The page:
The Federal Courts in Texas are located in Abilene, Alpine, Amarillo, Austin, Beaumont, Brownsville, Corpus Christi, Dallas, Del Rio, El Paso, Fort Hood, Fort Worth, Galveston, Houston, Laredo, Lubbock, Lufkin, Marshall, McAllen, Midland, Pecos, Plano, San Angelo, San Antonio, Sherman, Texarkana, Tyler, Victoria, Waco, and Wichita Falls. Most federal courts required that all lawsuits and legal pleadings be e-filed and there are strict procedures for filing court documents. There are court fees for both filing court documents and often for viewing court documents.
Most class action lawsuits (“collective action”) are filed in the federal courts. In some circumstances, a case may be filed in the county circuit court. The circuit county filing requirements often vary in each circuit court county courthouse throughout the state of Texas.
Texas Overtime Pay Lawsuit Compensation
The compensation sought in a Texas overtime pay lawsuit is money for the unpaid wages owed by the employer to the employee. Successful claims under the Fair Labor Standards Act (FLSA) can date back several years before the filing of the lawsuit and in many cases the employee can receive double the amount of back pay. Liquidated damages may also be allowed and many courts award the employee attorney’s fees, litigation expenses, and interest.
Commonly Asked Texas Overtime Lawsuit Questions
You probably have questions about overtime pay lawsuits in Texas. Our legal team will answer all of your questions and concerns, including:
- How do I file an Texas unpaid overtime lawsuit?
- How far back can I claim wages under the FLSA in a wage and hour lawsuit?
- Who is the best employment lawyer to file my overtime pay case?
- What are the legal fees for an overtime attorney?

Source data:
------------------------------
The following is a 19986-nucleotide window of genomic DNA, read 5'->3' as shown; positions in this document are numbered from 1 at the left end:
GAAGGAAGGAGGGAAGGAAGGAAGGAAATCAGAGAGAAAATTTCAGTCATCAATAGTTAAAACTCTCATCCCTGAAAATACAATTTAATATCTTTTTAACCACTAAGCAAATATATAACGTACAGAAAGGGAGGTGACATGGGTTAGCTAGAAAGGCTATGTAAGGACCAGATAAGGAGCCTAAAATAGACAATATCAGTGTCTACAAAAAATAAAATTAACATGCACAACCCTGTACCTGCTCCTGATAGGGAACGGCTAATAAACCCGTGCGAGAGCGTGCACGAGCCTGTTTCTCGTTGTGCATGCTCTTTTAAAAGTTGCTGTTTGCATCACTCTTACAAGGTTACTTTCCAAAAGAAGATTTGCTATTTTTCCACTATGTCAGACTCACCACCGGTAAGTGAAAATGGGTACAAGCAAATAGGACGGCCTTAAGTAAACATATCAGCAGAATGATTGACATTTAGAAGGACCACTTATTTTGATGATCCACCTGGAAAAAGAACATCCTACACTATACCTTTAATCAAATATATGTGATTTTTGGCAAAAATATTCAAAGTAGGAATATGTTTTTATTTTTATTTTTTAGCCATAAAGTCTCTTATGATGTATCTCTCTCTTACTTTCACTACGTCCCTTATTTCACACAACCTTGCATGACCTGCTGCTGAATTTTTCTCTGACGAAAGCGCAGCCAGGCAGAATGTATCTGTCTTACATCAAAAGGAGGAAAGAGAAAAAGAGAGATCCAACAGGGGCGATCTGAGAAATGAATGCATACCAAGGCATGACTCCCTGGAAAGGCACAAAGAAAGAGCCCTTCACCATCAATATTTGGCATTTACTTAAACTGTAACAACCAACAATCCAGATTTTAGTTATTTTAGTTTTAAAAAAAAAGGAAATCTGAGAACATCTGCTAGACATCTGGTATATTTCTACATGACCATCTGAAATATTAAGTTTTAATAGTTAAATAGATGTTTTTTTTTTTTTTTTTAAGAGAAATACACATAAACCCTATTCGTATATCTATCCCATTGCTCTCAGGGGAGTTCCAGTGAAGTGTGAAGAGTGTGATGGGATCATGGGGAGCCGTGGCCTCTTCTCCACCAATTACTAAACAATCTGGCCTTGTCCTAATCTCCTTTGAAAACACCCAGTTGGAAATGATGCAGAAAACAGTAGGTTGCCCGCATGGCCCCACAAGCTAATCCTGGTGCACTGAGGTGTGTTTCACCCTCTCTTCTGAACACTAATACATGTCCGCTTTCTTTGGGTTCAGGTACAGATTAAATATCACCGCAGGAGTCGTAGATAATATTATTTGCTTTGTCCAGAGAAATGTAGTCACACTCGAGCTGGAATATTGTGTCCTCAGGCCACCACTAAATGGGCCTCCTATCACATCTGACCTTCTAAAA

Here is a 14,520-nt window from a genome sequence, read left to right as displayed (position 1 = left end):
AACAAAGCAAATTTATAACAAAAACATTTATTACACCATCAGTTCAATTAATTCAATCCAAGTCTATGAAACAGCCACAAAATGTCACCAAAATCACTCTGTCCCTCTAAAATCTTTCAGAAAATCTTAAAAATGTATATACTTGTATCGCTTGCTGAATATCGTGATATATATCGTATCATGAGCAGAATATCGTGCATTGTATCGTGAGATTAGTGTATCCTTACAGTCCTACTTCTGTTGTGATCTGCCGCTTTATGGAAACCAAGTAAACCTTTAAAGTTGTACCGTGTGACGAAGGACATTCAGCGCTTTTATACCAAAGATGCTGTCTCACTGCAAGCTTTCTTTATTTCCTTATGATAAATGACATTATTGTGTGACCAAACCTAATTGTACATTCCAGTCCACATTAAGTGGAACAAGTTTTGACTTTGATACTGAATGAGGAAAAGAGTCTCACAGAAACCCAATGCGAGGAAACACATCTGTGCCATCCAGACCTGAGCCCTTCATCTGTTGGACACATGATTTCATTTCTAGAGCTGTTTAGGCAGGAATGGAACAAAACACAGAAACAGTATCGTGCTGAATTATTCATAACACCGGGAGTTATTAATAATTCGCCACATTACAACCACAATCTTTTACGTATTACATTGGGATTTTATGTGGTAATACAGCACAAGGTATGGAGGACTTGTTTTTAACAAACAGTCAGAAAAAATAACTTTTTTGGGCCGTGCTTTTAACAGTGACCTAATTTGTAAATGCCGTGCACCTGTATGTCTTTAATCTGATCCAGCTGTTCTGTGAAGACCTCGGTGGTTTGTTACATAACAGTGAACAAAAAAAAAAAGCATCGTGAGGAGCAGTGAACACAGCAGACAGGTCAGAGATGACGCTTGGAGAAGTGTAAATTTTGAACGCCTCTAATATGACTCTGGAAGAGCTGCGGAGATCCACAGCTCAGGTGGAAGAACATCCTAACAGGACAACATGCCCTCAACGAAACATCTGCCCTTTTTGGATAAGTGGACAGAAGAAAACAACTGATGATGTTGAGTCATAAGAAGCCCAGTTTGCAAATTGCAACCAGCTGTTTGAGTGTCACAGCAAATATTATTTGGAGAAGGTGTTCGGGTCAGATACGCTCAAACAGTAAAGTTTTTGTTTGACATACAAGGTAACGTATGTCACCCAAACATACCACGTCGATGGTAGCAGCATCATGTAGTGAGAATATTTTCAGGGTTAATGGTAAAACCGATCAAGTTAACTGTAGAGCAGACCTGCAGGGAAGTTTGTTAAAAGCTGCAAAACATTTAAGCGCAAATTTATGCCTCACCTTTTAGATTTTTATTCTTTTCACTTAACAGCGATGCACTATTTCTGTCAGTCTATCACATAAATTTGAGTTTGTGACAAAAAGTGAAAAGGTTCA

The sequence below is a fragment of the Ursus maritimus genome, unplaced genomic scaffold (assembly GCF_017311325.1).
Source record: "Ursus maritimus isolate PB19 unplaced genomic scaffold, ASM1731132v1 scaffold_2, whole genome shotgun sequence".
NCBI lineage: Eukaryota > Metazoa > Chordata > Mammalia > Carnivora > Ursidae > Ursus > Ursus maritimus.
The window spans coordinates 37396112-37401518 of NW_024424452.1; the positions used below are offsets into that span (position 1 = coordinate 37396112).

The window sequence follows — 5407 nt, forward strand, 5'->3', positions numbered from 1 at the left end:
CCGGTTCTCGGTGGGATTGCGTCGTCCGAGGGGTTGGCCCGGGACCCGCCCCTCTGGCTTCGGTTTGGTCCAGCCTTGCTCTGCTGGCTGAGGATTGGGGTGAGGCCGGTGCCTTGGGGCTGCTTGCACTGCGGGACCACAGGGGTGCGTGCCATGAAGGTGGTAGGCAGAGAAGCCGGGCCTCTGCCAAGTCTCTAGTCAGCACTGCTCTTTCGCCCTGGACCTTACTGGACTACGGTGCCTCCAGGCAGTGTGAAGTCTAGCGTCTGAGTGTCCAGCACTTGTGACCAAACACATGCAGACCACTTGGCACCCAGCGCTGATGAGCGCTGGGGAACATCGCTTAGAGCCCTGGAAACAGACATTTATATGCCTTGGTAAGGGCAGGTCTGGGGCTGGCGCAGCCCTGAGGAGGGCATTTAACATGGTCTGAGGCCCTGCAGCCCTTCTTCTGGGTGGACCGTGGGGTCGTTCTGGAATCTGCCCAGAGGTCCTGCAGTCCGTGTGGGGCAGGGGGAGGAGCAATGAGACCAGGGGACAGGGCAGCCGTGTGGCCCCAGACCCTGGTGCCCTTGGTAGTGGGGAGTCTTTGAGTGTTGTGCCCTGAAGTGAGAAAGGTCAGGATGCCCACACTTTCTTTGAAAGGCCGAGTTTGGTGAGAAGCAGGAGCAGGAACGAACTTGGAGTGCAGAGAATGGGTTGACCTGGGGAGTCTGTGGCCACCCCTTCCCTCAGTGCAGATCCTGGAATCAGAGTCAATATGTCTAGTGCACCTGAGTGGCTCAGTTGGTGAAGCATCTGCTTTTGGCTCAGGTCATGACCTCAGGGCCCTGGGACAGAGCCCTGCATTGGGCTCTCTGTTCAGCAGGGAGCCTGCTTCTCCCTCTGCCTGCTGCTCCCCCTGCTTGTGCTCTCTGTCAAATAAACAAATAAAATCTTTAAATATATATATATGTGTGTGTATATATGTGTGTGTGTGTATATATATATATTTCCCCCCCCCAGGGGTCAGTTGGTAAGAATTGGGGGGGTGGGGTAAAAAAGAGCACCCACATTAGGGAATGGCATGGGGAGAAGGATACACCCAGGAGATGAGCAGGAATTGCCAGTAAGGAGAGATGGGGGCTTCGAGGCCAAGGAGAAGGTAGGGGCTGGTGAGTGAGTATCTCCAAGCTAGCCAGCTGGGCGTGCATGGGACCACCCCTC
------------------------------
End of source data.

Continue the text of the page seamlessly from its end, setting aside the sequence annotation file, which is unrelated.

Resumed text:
- Can I join the class action overtime lawsuit against my company?
- What damages can I sue for in an FLSA case?
- How long does it take for an overtime lawsuit from start to finish?
How To File Your Texas Overtime Pay Lawsuit
Our experienced team of employment law attorneys will carefully evaluate your work situation and determine if you are owed back overtime pay from your employer. There area strict time deadlines under the statute of limitations for filing a claim. Your case will be lost forever if you wait too long to get started.
To file your Texas overtime lawsuit, you should contact our experienced attorneys now at (855) 754-2795 for a Free, No Obligation Case Review. You can also complete the Free Unpaid Overtime Case Review box on this page and an attorney will contact you shortly to explain your legal rights to you.
Texas Legal Resources
Our employment law lawyers file unpaid overtime pay lawsuits throughout the entire State of Texas, including: Houston, San Antonio, Dallas, Austin, Fort Worth, El Paso, Northeast Tarrant, Northwest Harris, Arlington, South Montgomery, Corpus Christi, Harris County, Dallas County, Tarrant County, Bexar County, Travis County, El Paso County, Hidalgo County, Collin County, Denton County Fort Bend County, Montgomery County, Cameron County, and Williamson County.